|Pretty Carnaval dancer|
A hot salsa beat pounds out of enormous speakers, as a truck and trailer filled to overflowing with Carnaval dancers heads for the parade assembly area.
The street is stuffed with happy spectators. The street-side restaurants are overflowing with celebrants waiting for the start of the Carnaval parade. It’s all part of the fun, knowing that the parade never, ever starts on time.
And knowing the wait will be worth it when the dancers finally arrive.
|Group arriving at the north end near Jax Bar & Grill|
Truckloads of costumed dancers drive past our chosen viewing outpost on Rueda Medina.
The groups lurch forward, then stop as the troupe manager decides they should do an impromptu performance – hoping to make a little more money from the crowd to help pay for their expensive costumes.
The street is a whirl of pink and purple and green and orange.
|Great-grandmothers and Grandmothers|
Great-grandmothers and grandmothers strut and twirl. Their daughters, granddaughters and grandsons follow with more energetic routines.
The traffic stutter-steps along the proposed route, inching along in the wrong direction. Other groups have assembled near the Navy base for the three o’clock start time, while the renegade groups buck the system and party on.
|High flying dancer|
By four o’clock we decide to walk south along Rueda Medina, towards the beginning of the parade, looking for more dancers.
Many groups are still performing in the street, nowhere near the assembly point. The crowd doesn’t care. Everyone is having a great time.
A little further south, directly in front of the UltraMar passenger ferry terminal we finally find a dance troupe that is headed in the correct direction. This group is also dancing enthusiastically and their forward progress is slow, very slow.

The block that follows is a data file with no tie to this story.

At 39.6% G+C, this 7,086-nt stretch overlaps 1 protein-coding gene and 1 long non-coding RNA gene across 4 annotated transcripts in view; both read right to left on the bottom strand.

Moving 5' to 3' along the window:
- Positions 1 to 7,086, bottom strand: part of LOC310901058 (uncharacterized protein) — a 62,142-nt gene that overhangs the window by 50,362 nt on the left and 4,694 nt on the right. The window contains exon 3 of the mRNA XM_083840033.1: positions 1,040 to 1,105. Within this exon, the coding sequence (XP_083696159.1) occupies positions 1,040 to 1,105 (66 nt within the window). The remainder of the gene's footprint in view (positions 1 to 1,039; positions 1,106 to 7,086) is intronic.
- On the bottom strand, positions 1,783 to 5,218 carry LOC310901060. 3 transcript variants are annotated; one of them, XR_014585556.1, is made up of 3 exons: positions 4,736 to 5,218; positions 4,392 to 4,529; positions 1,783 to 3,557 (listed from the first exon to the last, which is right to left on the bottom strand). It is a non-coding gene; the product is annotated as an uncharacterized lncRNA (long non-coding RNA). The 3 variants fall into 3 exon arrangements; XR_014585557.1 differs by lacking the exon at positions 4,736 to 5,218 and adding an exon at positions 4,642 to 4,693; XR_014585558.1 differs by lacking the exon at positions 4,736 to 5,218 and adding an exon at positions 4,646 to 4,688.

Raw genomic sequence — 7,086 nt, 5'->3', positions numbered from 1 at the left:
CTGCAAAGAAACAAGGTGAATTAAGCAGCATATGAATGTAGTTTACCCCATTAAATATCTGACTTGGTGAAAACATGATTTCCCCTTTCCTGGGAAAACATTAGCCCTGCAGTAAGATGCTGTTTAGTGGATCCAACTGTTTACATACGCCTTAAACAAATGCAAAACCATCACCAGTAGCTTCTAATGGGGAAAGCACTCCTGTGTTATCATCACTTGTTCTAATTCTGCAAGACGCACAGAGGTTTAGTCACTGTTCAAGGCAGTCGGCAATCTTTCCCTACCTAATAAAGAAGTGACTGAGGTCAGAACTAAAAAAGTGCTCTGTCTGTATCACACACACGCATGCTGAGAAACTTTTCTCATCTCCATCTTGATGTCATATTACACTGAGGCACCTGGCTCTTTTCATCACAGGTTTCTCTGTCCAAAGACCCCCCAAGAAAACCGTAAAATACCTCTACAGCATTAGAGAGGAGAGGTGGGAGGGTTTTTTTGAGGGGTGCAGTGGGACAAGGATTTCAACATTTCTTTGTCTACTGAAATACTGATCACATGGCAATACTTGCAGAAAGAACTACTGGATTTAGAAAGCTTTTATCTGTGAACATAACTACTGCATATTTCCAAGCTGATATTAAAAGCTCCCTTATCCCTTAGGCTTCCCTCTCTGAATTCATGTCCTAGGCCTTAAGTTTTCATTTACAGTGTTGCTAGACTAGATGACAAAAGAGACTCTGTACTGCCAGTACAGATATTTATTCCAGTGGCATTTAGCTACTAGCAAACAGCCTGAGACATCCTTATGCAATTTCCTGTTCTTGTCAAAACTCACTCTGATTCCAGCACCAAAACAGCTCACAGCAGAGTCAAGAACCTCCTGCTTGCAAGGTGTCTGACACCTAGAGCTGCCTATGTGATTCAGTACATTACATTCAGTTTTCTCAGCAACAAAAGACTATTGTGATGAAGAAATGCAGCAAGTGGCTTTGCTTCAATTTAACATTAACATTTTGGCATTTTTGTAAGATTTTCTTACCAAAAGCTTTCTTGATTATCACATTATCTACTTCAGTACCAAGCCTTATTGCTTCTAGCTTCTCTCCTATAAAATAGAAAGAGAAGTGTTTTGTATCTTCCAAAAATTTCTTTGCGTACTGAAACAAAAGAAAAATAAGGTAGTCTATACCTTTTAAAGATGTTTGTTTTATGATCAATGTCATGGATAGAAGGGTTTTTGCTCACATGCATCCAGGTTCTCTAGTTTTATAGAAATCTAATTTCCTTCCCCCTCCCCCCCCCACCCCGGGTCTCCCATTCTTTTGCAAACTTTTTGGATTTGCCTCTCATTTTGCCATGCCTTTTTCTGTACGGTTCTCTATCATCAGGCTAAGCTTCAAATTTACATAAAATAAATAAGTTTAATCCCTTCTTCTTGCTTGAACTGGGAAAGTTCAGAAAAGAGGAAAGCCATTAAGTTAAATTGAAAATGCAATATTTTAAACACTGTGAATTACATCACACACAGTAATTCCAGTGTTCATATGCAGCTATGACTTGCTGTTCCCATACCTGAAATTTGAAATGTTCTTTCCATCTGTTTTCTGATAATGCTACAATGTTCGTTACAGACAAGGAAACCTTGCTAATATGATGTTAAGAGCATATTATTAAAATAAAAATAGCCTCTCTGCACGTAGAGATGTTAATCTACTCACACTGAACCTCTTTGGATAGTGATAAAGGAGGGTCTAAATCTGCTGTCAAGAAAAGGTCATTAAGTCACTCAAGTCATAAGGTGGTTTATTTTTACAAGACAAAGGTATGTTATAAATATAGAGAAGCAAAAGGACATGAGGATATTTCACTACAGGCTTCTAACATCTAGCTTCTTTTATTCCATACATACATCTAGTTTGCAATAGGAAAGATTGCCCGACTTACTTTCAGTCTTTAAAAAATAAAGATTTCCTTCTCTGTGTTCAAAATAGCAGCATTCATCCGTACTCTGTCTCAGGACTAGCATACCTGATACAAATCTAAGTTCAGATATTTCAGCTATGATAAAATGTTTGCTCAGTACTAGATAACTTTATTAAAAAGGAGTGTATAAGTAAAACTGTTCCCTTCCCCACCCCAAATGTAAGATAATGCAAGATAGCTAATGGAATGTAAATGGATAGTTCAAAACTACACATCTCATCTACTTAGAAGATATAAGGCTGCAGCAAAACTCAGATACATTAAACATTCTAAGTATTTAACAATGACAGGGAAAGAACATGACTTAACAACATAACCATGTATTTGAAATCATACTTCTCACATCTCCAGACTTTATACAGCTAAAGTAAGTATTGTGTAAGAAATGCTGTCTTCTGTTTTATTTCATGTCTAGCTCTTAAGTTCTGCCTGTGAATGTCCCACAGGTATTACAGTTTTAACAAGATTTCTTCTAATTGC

|Energetic dancers outside UltraMar terminal|
The street is noisy and awash in bright colours as costumed performers strut, twirl, leap and spin.
Arriving ferry passengers are caught up in the mad whirl.
Some are startled by the pandemonium, others instantly meld into the chaos – bouncing to the beat as they weave their way through the crowd, dragging unruly suitcases along bumpy sidewalks.
For them it’s an unforgettable introduction to Carnaval.
|Fun introduction for visitors to Carnaval in Mexico|
The south-bound trucks get diverted by the municipal police, the wrong way on a one-way street, to enable the troupes to join the parade line-up. By six o’clock in the afternoon we have given up on the idea of an actual parade.
Groups of dancers come and go in front of us. I snap photo after photo, wondering how soon I will exhaust the camera battery. The last and the largest group finished their spectacular display in a candy-coloured whirl of pink, orange, blue, green and yellow. Worn out from all the fun we walk back to where we parked our car.
|Last and largest dance group|
The next morning while chatting with friends, we discovered that the parade never did get as far as the corner by Jax Restaurant and Grill – the official end of the route.
Many groups gave up part way along, too exhausted by their three full days of energetic dancing, and then the energy-sapping long delays during parade.
Ah well, there is always next year!
It’s Carnaval. It’s Mexico! Nothing ever goes as planned.
Lawrie & Lynda
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|Several of our friends dancing in this group|